“My family and my government will stand alongside you, Mr. President, and your ministers, throughout the anniversaries … of the events that led to the creation of the Irish Free State,” she said, using the original name of what became the Republic of Ireland.
Earlier Tuesday, Higgins delivered the first speech by an Irish president to the joint Houses of Parliament, where he declared that both nations had attained “a closeness and warmth that once seemed unachievable.”
Previous Irish presidents toured England and met the queen in several official trips since 1993 as part of early peacemaking efforts. But a formal state visit with full honors had been repeatedly postponed because of security and diplomatic sensitivities.
Higgins, a left-wing politician, poet and human rights activist who was elected to the ceremonial post in 2011, said the two nations’ relationship had gone “from the doubting eyes of estrangement to the trusting eyes of partnership and, in recent years, to the welcoming eyes of friendship.”
“Our two countries can take immense pride in the progress of the cause of peace in Northern Ireland,” he said. “There is of course still a road to be traveled, the road of a lasting and creative reconciliation.”
When Higgins arrived at Windsor Castle, a military band played Ireland’s martial national anthem, “The Soldier’s Song,” as the queen and her husband Prince Philip welcomed the president and his wife, Sabina, into the castle quadrangle. Outside, Irish tricolors and Union Jacks lined the streets of Windsor for the start of Higgins’ four-day tour of England.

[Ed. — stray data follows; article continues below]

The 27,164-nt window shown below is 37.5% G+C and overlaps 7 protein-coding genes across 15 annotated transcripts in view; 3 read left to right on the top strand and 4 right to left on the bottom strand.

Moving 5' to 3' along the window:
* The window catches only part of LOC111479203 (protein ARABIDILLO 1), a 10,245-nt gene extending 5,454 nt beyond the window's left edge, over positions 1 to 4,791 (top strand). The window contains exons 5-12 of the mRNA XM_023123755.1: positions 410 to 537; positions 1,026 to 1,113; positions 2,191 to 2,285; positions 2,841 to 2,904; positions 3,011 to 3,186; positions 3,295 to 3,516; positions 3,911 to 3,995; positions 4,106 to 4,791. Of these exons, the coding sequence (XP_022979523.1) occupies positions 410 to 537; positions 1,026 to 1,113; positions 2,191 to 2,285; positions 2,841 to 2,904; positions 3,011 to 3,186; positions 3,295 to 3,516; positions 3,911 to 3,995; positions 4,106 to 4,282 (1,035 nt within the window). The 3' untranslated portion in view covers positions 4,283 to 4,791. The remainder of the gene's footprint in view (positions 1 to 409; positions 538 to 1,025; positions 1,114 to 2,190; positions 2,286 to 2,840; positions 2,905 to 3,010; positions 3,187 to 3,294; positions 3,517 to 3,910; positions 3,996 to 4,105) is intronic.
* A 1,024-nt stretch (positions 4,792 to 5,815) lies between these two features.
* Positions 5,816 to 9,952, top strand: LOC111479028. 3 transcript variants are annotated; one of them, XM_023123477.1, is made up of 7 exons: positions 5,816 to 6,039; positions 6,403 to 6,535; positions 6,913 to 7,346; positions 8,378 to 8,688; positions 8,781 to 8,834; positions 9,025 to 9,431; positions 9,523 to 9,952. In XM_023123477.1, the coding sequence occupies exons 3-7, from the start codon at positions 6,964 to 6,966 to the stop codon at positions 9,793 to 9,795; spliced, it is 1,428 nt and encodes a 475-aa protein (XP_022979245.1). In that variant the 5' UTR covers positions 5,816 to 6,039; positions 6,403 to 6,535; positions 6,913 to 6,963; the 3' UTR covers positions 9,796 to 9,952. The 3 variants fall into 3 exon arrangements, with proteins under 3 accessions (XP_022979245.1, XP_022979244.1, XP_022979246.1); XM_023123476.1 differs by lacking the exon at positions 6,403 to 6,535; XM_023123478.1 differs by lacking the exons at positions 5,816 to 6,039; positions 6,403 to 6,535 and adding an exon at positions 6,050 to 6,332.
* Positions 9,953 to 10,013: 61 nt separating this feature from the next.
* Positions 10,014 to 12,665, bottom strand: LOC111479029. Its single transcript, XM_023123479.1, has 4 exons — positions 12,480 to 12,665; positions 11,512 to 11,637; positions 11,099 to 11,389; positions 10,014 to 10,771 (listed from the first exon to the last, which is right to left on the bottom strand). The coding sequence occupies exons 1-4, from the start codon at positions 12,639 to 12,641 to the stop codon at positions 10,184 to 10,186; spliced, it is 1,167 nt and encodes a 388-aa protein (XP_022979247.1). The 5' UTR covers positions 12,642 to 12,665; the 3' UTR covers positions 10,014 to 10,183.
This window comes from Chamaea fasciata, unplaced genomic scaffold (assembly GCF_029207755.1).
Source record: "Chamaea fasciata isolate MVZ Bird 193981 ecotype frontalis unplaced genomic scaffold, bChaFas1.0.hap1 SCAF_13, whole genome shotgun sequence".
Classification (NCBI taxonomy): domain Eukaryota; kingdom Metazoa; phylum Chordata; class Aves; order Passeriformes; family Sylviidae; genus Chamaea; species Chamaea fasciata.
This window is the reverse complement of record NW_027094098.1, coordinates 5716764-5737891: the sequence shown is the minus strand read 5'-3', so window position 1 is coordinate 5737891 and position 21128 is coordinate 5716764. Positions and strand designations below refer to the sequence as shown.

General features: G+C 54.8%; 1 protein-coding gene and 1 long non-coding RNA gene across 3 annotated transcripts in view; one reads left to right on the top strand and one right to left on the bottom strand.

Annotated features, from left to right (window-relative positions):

Also taking part in royal events for the first time is Martin McGuinness, once a senior IRA commander, now deputy leader of Northern Ireland’s unity government. He boycotted the queen’s 2011 visit to Ireland.
Before Tuesday’s banquet, McGuinness chatted animatedly with the prime ministers of Britain and Ireland, David Cameron and Enda Kenny, but was not seen to exchange any words with the queen.
More than 3,600 people were killed during the four-decade conflict over Northern Ireland. The main faction of the IRA killed nearly 1,800 people — among them the queen’s cousin, Lord Louis Mountbatten –during its failed effort to force Northern Ireland out of the United Kingdom. Experts say McGuinness was the IRA’s chief of staff when the group assassinated Mountbatten in 1979.
Higgins paid silent tribute to Mountbatten, as well as to Britain’s dead from the two world wars, during a tour of Westminster Abbey, where a plaque on the abbey floor honors Mountbatten, a World War II hero who was Britain’s last viceroy to India. The 79-year-old shunned personal security when holidaying in the Republic of Ireland; an IRA remote-control bomb killed him, two teenage boys and an 83-year-old woman.
For all its symbolism of reconciliation, the queen’s banquet invitation for McGuinness dismayed some IRA victims.
Stephen Gault, whose father was one of 11 Protestant civilians killed in an IRA bombing in 1987, said it was “another nail in the coffin of the innocent victims of terrorism.”
Gault told the BBC he “would like to see Mr. McGuinness behind bars for his crimes.”
“Yes, we all want peace, but peace at what cost? It’s been a dirty peace so far,” he said.
Pogatchnik reported from Dublin.